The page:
I am the first to recognize that our work is still largely incomplete. Over the past few years, the risks and threats faced by Caribbean islands have become increasingly interconnected. Today, criminality in one member state will likely have repercussions in neighboring islands and countries.
This new security scenario will require new models based on standards and a more coordinated regional approach to security and strong leadership. I would also say that for smaller jurisdictions there is the need to share and combine capabilities. Is it necessary to have a forensics lab in every country/province or state? Is it possible and feasible to develop a regional cyber security capability? How can we better link up our military and coast guard capabilities? In areas where resources are not readily accessible, sharing information and resources is crucial. We heard a number of interventions here yesterday to that effect, and I fully concur with them.
We also know we need better knowledge and intelligence, tools for identifying problems, observatories with common methodologies and structure and information-sharing networks.
SMS has developed a series of programs to address these areas. We established a pilot program for security sector diagnosis to assess the security risks of a given national security system. Unlike other security sector evaluations, the diagnosis carried out under “smart security” focused on the relationship between various institutions of a security system – between the public and private bodies, and between government sectors, including the police, judiciary, and social programs. The assessment concluded with a confidential report submitted to government officials, analyzing the weaknesses and possible means of strengthening their security system. In all the assessments, the final reports recommended actions to improve inter-sectorial communication and more effective coordination efforts.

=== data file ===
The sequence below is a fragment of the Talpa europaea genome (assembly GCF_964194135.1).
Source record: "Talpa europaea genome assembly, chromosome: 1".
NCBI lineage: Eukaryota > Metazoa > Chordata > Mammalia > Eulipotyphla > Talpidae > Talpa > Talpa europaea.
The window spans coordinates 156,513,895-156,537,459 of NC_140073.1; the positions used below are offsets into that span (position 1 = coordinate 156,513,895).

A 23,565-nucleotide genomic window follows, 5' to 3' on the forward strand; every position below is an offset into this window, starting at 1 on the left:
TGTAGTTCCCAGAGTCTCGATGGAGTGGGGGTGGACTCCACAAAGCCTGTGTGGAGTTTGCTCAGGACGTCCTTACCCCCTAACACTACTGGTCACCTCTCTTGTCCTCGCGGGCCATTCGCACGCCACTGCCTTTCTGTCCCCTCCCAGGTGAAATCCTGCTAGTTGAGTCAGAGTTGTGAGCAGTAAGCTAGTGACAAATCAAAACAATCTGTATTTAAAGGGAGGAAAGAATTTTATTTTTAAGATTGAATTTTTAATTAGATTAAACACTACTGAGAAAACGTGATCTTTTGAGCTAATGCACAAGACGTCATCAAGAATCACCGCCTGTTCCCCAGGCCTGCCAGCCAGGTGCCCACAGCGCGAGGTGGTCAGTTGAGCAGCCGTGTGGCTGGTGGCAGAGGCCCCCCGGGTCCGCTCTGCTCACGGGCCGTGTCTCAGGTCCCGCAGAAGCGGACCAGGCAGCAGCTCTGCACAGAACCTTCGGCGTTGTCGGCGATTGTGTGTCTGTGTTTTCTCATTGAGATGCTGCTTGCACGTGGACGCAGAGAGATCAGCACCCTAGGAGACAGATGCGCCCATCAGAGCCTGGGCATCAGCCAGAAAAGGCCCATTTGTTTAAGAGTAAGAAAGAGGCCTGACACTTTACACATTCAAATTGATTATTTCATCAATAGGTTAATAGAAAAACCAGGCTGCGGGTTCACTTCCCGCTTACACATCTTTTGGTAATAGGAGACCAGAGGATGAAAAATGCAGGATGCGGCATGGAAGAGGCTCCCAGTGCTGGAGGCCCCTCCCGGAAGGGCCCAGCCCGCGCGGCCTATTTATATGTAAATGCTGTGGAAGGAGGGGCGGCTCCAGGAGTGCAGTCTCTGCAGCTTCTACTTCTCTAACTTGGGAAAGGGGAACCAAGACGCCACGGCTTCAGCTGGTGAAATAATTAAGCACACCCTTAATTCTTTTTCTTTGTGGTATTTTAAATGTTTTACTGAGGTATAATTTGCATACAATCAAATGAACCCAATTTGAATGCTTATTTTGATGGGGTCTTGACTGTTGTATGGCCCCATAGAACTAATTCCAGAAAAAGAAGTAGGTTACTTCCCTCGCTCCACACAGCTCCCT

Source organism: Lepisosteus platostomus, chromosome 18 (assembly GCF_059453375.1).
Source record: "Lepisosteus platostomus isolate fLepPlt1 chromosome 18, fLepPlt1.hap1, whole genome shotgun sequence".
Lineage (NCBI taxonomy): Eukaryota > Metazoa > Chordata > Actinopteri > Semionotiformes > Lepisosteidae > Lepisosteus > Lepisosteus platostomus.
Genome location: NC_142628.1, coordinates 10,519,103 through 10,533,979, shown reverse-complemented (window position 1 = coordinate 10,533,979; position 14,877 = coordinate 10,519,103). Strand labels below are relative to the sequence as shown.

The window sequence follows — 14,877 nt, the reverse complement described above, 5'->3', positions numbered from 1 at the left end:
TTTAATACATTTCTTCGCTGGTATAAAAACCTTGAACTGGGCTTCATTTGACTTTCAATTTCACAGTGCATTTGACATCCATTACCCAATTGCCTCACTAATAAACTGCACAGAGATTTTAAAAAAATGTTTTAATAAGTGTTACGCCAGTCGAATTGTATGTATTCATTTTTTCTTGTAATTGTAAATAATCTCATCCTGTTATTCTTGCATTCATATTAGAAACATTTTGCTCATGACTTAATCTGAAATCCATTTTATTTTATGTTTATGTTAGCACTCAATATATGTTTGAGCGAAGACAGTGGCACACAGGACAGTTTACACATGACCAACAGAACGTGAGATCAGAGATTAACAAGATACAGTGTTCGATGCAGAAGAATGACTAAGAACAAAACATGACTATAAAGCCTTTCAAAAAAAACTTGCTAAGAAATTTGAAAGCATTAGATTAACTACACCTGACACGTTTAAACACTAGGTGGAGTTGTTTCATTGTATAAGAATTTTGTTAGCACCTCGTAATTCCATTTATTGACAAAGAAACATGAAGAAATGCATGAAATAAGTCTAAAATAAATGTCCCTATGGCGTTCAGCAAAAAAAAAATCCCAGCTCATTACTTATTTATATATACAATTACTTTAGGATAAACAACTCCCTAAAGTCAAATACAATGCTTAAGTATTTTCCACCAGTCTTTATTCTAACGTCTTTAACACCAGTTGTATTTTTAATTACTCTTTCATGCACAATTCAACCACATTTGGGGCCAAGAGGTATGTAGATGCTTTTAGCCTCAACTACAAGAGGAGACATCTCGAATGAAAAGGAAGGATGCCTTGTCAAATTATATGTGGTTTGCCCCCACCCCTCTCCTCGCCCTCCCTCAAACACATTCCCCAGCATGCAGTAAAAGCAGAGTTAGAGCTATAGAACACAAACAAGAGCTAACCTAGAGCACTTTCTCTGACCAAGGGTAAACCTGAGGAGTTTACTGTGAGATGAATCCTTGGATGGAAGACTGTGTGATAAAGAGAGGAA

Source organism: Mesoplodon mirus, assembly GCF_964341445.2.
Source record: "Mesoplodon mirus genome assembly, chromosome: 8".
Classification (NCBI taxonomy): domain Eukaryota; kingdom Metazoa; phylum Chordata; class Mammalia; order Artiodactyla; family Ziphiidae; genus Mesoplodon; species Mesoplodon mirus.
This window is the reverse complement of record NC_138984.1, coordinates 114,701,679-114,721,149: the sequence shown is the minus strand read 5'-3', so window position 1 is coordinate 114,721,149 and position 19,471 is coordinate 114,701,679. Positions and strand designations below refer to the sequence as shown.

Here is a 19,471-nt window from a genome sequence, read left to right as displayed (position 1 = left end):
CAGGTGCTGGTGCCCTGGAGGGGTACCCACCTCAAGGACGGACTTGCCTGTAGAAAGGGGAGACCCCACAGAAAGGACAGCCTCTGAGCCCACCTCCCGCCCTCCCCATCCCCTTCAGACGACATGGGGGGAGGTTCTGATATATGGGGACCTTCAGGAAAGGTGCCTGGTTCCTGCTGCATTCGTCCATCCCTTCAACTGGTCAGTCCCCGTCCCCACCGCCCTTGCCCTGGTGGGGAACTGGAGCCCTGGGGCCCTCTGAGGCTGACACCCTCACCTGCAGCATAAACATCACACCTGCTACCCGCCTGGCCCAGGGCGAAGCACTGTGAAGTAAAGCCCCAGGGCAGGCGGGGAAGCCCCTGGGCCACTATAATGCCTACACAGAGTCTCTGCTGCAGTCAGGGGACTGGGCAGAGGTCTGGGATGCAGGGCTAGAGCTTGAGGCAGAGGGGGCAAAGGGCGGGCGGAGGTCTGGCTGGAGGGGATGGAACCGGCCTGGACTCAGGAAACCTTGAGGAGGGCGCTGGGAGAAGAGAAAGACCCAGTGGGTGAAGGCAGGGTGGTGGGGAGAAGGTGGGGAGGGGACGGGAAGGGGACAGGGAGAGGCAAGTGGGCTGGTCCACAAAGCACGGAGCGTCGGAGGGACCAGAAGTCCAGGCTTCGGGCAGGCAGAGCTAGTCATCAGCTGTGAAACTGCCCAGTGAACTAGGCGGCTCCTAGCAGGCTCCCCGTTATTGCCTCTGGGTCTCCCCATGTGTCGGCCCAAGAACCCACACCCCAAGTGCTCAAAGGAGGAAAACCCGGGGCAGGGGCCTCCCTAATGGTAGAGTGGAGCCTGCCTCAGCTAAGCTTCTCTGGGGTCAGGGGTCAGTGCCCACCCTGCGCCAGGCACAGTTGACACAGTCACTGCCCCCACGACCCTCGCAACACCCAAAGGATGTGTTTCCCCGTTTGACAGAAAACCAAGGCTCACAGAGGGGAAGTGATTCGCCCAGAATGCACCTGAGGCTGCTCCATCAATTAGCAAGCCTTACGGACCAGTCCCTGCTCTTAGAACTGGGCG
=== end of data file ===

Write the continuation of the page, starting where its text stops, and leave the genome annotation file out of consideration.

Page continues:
We also have well-established national observatories on Drugs and Citizen Security. Throughout the year we collect and analyze crime and drug-related data, and publish our findings. These annual reports can be easily accessed on the SMS website. We are willing to share our standardized methodology and even input the data.
Like we are doing for the Attorney Generals in Central America, we can also share a secure communication platform across countries, if that would help.
These are just some ideas and I am sure there are more. We need to identify the best practice models and standards, document them and, if they are fit for purpose, then look at their transferability from one jurisdiction to another. A further example of this effort is a landmark agreement which we have signed with AMERIPOL to place two police liaison officers in my Secretariat to begin documenting successful policing practices and models that can be shared across jurisdictions.
Bottom line – Solutions must be built on an accurate diagnosis of the problems, tailored to the local environment, and must adopt a multi stakeholder horizontal approach in its delivery and evaluation. The international community needs to do a much better job of coordination. We are working closely with colleagues both regionally (such as CARICOM-IMPACS) and internationally (most recently with the Kingdom of the Netherlands) to build what I hope will be a common action plan. Through this we hope to leverage the strength of each organization to build a much tighter and coordinated response.
If anyone in this room has an interest in meeting on the sidelines of the conference please let me know. We are here to learn and discuss with you how to do this better.